Earth Laughs in Flowers

“Earth laughs in flowers, to see her boastful boys
Earth-proud, proud of the earth which is not theirs;
Who steer the plough but cannot steer their feet
Clear of the grave.” – “Hamatreya” by Ralph Waldo Emerson

This post was written by Khalid Tamimi, Research Services Student Assistant and undergraduate in marketing. 

“Cannaceae: Canna generalis Equador,” Box 1, Page 11, Kjell Sandved nature photograph collection #C0020, Special Collections Research Center, George Mason University Libraries.

Special Collections Research Center holds a myriad of materials that cover the flourishing world of Botany. This includes photograph collections, like the one by Kjell B. Sandved, or books like Histoire des plantes vénéneuses et suspectes de la France (The history of venomous and suspicious plants of France), Temple of Flora, and many more that we have in our catalog.

 

 

 

 

Kjell B. Sandved, Norwegian nature photographer, spent his life traveling across our green planet and capturing its versatility and beauty one frame at a time. His images capture so much detail that a mere glimpse is enough to slow down ones perception of time and get lost in a lifeless image that portrays the very essence of life itself.

 

“Bougainvillea glabra, Hawaii,” Box 1, Page 7, Kjell Sandved nature photograph collection #C0020, Special Collections Research Center, George Mason University Libraries.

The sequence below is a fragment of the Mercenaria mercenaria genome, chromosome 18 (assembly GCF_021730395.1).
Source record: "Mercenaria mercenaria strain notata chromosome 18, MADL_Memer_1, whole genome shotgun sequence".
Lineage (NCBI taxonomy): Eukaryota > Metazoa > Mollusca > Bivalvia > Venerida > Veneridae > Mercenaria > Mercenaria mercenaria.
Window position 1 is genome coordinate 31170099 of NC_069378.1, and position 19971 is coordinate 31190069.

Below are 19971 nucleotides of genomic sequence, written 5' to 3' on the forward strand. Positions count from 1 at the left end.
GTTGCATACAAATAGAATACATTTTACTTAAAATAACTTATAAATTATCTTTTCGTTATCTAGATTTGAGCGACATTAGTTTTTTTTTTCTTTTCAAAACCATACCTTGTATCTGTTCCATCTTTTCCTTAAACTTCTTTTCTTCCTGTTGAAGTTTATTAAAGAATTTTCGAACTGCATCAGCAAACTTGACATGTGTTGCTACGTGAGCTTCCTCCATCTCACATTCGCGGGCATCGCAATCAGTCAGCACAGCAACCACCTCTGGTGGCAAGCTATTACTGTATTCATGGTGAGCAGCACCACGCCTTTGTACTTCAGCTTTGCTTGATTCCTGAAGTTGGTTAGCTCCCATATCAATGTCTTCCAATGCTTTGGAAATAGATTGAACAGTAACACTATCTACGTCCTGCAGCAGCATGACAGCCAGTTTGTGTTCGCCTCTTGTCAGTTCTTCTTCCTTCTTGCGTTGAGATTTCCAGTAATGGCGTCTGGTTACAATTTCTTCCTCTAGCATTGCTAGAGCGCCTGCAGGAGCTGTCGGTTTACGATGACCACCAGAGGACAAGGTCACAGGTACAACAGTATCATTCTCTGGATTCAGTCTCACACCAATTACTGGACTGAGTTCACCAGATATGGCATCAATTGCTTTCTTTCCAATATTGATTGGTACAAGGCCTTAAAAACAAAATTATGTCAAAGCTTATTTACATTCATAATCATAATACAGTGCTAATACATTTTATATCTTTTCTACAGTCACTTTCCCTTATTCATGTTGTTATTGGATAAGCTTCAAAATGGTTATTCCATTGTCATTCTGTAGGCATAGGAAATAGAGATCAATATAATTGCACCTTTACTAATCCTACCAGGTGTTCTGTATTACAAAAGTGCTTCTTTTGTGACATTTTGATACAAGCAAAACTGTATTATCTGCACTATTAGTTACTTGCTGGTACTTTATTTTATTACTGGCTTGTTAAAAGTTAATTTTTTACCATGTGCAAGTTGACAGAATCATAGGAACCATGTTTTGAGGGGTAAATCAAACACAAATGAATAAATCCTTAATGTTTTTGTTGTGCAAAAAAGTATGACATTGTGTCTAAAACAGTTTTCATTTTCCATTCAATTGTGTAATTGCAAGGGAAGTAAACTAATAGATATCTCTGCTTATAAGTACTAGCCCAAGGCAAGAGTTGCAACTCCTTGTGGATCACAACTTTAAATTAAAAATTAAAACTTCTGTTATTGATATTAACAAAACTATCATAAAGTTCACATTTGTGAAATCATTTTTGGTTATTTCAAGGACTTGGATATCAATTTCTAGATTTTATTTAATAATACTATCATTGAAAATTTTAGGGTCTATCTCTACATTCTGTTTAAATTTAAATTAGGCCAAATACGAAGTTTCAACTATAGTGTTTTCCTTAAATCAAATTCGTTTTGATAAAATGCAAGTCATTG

As one peruses over the breathtaking photographs you can’t help but envy those who have dedicated their lives to the study and observation of nature’s finest. We as a species seem to be obsessed with beauty yet we tend to forget the ever-blooming beauty that Mother Nature is.

 

 

 

 

“Grevilla Banksii Kahili flower. Queensland Australia,” Box 1, Page 12, Kjell Sandved nature photograph collection #C0020, Special Collections Research Center, George Mason University Libraries.

 

 

 

Flowers are a great reminder that standing out and being different warrant celebration rather than scrutiny. As social creatures, we fixate on assimilation and  yet we often forget that beauty almost always lies in uniqueness. At first glimpse do you notice the single flower? Or the identical leaflets on either side?

 

 

 

 

 

 

 

 

 

Histoire des Plantes Vénéneuses et Suspectes de la France contains over 100 plant species which vary in beauty but are all poisonous. This 1798 book provides information on each plant, though written in French, describing the parts of each plant and other useful facts. L’Hellebore noir is a beautiful flower that can be found across France; also known as the Christmas rose or Helleborus Niger. Despite its misleading name this plant does not belong to the rose family rather is an evergreen perennial flowering plant in the buttercup family. Despite its aesthetic charm, this flower is actually poisonous. Touching or being near this plant can cause the burning of the eyes, mouth, and throat, coughing, and in some cases, oral ulcerations. This may be Mother Nature’s subtle reminder that just because something appears beautiful does not mean that it is harmless or good.